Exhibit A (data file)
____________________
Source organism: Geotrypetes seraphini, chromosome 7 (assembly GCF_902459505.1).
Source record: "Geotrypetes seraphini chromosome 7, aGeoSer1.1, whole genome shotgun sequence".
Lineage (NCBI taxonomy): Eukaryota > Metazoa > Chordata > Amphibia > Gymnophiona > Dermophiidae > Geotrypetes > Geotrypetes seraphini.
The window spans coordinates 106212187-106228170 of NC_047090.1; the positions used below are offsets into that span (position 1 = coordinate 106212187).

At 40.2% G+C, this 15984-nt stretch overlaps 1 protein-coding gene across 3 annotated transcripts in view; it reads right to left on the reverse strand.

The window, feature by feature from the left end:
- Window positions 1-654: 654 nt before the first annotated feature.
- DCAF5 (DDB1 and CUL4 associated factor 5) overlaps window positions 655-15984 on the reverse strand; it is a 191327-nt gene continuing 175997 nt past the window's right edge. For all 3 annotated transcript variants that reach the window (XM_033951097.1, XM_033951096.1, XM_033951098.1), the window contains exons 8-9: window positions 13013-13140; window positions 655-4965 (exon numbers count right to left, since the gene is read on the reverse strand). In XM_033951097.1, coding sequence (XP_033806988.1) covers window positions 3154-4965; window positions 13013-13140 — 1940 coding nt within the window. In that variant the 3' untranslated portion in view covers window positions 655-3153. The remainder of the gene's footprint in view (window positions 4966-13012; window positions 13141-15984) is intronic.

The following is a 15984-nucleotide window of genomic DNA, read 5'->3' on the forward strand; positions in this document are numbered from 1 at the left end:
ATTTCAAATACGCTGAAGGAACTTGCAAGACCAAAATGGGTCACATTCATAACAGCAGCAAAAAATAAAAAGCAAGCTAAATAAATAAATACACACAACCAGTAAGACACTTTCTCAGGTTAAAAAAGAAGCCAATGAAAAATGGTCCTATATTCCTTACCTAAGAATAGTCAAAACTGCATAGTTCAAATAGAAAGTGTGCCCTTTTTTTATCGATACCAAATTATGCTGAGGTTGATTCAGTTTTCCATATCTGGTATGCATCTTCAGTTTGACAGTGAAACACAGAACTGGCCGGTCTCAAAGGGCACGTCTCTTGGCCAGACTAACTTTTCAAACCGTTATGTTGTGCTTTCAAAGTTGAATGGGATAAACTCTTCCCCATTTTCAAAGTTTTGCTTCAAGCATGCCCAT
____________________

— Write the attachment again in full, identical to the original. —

Source organism: Geotrypetes seraphini, chromosome 7 (assembly GCF_902459505.1).
Source record: "Geotrypetes seraphini chromosome 7, aGeoSer1.1, whole genome shotgun sequence".
Lineage (NCBI taxonomy): Eukaryota > Metazoa > Chordata > Amphibia > Gymnophiona > Dermophiidae > Geotrypetes > Geotrypetes seraphini.
The window spans coordinates 106212187-106228170 of NC_047090.1; the positions used below are offsets into that span (position 1 = coordinate 106212187).

At 40.2% G+C, this 15984-nt stretch overlaps 1 protein-coding gene across 3 annotated transcripts in view; it reads right to left on the reverse strand.

The window, feature by feature from the left end:
- Window positions 1-654: 654 nt before the first annotated feature.
- DCAF5 (DDB1 and CUL4 associated factor 5) overlaps window positions 655-15984 on the reverse strand; it is a 191327-nt gene continuing 175997 nt past the window's right edge. For all 3 annotated transcript variants that reach the window (XM_033951097.1, XM_033951096.1, XM_033951098.1), the window contains exons 8-9: window positions 13013-13140; window positions 655-4965 (exon numbers count right to left, since the gene is read on the reverse strand). In XM_033951097.1, coding sequence (XP_033806988.1) covers window positions 3154-4965; window positions 13013-13140 — 1940 coding nt within the window. In that variant the 3' untranslated portion in view covers window positions 655-3153. The remainder of the gene's footprint in view (window positions 4966-13012; window positions 13141-15984) is intronic.

The following is a 15984-nucleotide window of genomic DNA, read 5'->3' on the forward strand; positions in this document are numbered from 1 at the left end:
ATTTCAAATACGCTGAAGGAACTTGCAAGACCAAAATGGGTCACATTCATAACAGCAGCAAAAAATAAAAAGCAAGCTAAATAAATAAATACACACAACCAGTAAGACACTTTCTCAGGTTAAAAAAGAAGCCAATGAAAAATGGTCCTATATTCCTTACCTAAGAATAGTCAAAACTGCATAGTTCAAATAGAAAGTGTGCCCTTTTTTTATCGATACCAAATTATGCTGAGGTTGATTCAGTTTTCCATATCTGGTATGCATCTTCAGTTTGACAGTGAAACACAGAACTGGCCGGTCTCAAAGGGCACGTCTCTTGGCCAGACTAACTTTTCAAACCGTTATGTTGTGCTTTCAAAGTTGAATGGGATAAACTCTTCCCCATTTTCAAAGTTTTGCTTCAAGCATGCCCAT